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It is important that the contract drawings and specifications give complete detailed information about the reinforcing bars. The estimate is a line-by-line takeoff and complete details will usually insure a more accurate estimate. When the estimator has to guess and make assumptions, the quality of the estimate may be impaired. A prudent estimator will tend to figure quantities on the safe side when there is a question of what is actually required. This, of course, can increase the amount of the material quotation.

One aspect of preparing quantity estimates for fabricated reinforcing bars is the way in which charges for extras (per hundredweight of material) may be added to the base price. The principal extras are for size, grade, bending and quantity. Size: Extras for size may vary; therefore it is necessary for the estimator to segregate by size. Quantity: Extra charges may be incurred depending on the total weight of steel ordered. Grade: Some grades of bars have an extra, making it necessary for the estimator to segregate by grade as well as size. Bending: Extra charges are applied for all shop bending. The estimator must segregate the total quantity of bending into three classes, based on current industry definitions: light bending, heavy bending, and special bending.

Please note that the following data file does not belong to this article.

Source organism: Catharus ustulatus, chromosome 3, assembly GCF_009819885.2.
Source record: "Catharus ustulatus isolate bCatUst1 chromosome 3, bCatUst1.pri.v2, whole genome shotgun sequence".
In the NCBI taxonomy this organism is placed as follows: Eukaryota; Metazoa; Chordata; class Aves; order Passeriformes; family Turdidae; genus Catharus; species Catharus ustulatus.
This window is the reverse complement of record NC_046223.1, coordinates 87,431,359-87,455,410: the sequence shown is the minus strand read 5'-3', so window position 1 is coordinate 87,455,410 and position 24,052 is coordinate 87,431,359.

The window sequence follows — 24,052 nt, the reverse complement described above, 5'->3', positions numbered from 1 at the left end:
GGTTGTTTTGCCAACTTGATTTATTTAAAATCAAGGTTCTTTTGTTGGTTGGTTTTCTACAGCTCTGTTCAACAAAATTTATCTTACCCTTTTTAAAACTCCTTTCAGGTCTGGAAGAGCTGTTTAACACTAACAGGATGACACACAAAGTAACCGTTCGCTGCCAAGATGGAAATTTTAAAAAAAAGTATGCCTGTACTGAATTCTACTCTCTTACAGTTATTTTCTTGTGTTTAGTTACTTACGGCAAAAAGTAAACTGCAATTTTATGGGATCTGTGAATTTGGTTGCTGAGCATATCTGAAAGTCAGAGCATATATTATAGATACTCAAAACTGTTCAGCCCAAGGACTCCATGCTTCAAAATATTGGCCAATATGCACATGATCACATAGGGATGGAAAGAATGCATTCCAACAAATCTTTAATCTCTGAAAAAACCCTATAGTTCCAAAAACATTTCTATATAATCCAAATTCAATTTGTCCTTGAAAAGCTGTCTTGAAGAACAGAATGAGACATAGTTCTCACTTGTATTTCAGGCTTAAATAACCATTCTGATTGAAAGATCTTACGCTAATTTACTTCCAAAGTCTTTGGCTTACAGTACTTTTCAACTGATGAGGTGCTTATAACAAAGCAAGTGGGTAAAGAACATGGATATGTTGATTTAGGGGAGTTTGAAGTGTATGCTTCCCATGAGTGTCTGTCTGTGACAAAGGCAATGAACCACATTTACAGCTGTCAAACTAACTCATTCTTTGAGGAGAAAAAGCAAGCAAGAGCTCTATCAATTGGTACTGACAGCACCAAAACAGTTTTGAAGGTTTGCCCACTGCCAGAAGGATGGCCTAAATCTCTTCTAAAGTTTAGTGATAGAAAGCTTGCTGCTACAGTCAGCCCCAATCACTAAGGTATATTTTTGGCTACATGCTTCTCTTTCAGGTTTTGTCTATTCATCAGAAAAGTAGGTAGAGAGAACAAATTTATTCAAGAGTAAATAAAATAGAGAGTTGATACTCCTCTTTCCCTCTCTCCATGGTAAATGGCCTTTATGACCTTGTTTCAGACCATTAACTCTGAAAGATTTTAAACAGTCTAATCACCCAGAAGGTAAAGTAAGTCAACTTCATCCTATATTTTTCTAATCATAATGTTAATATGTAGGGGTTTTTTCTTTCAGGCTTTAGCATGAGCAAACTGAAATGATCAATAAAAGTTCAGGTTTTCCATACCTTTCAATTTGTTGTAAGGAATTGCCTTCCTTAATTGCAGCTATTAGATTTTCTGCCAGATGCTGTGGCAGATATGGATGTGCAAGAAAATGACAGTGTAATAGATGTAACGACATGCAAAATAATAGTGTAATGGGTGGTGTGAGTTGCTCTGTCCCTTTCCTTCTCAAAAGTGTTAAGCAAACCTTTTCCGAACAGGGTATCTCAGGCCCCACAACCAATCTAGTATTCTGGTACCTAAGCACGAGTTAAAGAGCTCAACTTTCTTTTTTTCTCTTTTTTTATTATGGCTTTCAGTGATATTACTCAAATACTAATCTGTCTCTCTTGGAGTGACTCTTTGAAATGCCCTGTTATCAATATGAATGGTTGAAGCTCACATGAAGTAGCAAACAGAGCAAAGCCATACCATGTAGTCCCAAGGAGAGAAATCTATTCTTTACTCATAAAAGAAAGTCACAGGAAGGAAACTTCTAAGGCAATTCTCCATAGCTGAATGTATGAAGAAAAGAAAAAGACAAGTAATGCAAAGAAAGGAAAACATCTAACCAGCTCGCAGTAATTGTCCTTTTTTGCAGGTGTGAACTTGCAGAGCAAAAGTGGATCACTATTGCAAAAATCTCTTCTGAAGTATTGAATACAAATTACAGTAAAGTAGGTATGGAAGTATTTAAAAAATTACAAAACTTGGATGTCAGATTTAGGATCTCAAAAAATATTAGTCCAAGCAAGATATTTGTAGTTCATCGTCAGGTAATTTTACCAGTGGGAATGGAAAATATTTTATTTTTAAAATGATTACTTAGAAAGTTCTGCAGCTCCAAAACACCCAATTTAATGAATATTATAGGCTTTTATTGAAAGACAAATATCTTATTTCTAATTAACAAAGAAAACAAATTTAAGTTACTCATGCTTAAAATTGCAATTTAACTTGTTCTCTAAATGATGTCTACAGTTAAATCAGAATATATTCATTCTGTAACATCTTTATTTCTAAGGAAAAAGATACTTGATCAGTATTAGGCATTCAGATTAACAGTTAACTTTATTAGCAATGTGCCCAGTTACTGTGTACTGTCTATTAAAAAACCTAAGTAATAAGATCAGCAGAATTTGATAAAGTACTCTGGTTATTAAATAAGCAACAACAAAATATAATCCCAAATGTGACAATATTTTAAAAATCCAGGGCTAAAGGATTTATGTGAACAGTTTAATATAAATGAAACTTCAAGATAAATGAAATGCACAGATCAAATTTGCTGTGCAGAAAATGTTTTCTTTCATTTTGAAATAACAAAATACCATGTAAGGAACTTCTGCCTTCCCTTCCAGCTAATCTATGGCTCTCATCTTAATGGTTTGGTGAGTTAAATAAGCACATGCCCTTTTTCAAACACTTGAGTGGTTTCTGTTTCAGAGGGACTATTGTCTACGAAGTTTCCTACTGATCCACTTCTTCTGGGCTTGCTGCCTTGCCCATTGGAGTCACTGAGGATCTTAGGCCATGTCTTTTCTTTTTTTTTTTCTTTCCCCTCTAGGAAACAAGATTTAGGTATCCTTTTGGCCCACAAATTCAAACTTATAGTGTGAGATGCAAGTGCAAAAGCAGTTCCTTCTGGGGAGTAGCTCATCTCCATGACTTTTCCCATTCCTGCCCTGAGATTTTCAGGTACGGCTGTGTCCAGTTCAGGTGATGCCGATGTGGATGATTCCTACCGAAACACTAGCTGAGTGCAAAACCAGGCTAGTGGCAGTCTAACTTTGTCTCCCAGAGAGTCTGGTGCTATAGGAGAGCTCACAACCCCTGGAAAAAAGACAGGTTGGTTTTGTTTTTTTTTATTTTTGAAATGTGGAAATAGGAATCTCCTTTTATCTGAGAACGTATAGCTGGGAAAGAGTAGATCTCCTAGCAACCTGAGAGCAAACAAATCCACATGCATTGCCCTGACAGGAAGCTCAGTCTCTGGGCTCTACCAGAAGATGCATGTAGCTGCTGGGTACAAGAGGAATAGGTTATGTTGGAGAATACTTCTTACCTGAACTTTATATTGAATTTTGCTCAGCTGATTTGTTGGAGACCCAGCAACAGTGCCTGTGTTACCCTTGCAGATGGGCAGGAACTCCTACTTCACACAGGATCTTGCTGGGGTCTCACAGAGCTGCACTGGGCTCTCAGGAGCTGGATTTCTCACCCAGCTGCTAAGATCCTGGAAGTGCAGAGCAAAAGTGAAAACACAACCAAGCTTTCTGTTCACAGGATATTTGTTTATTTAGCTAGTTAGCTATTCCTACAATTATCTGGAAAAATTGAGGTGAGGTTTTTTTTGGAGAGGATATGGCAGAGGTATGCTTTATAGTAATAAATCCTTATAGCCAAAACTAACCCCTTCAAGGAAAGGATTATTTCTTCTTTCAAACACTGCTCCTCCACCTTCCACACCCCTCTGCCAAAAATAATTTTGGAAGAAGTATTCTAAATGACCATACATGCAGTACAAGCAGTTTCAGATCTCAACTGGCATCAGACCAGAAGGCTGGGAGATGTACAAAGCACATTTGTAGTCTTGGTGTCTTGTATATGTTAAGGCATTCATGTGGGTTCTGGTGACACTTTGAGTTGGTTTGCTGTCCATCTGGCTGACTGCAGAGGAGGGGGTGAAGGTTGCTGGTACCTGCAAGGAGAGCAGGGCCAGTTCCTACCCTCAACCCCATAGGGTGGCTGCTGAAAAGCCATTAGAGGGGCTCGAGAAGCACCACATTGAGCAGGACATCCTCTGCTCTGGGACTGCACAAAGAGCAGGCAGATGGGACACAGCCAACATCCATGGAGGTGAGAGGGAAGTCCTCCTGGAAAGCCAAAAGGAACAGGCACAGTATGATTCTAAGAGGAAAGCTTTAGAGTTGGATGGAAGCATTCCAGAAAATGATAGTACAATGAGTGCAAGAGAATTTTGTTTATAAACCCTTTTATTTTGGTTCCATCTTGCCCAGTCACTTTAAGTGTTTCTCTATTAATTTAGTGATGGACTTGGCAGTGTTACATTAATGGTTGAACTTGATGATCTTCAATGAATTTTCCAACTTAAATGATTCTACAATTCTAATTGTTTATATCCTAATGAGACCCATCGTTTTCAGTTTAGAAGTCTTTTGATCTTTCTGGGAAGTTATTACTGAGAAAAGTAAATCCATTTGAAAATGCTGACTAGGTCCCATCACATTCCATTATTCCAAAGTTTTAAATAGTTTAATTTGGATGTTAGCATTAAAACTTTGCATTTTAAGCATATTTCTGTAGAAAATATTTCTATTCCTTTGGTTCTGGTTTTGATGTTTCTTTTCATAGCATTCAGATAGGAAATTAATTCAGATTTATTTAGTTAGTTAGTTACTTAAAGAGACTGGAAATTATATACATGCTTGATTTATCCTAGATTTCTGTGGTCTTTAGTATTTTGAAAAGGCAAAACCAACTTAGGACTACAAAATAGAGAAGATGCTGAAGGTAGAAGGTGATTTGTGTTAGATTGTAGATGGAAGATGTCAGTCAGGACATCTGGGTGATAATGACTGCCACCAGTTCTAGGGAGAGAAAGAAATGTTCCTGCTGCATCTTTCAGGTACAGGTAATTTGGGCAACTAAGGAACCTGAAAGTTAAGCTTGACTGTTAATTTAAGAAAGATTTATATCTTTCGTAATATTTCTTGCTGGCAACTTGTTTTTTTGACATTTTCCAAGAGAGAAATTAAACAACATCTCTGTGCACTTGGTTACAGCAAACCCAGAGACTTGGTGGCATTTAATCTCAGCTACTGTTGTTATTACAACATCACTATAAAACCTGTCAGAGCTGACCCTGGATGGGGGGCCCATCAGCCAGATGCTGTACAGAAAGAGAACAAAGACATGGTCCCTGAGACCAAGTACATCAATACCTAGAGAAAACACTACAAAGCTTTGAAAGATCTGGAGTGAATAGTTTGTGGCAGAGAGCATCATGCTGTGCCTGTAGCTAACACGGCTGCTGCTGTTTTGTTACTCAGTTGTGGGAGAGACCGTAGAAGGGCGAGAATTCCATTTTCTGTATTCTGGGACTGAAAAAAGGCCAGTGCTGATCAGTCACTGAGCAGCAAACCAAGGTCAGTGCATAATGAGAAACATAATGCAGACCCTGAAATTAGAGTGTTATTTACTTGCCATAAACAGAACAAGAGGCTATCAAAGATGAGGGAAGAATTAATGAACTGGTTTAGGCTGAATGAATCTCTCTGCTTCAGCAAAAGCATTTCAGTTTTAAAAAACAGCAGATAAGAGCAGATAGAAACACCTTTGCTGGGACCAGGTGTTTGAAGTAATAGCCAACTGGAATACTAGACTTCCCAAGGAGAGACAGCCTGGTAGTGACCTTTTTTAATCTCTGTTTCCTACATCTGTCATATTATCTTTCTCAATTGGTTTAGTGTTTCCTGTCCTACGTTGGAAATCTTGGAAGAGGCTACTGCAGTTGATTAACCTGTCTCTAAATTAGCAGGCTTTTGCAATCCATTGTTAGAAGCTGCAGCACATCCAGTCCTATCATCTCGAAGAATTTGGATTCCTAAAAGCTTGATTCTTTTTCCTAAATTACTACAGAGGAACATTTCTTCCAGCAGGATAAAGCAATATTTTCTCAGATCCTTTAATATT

This article attempts to give some insight into the business of making a quantity survey (estimating) of reinforcing bars. Several of the many variables, such as lap splices, butt splices, anchorages, column ties, and bar supports, are briefly touched on. It has been said many times that an estimator's quantity survey may determine (1) whether the rebar fabricator is successful in securing a certain contract and (2) whether it turns out to be a profitable contract or not. In other words, the rebar estimator is a very important cog in the reinforced concrete construction wheel.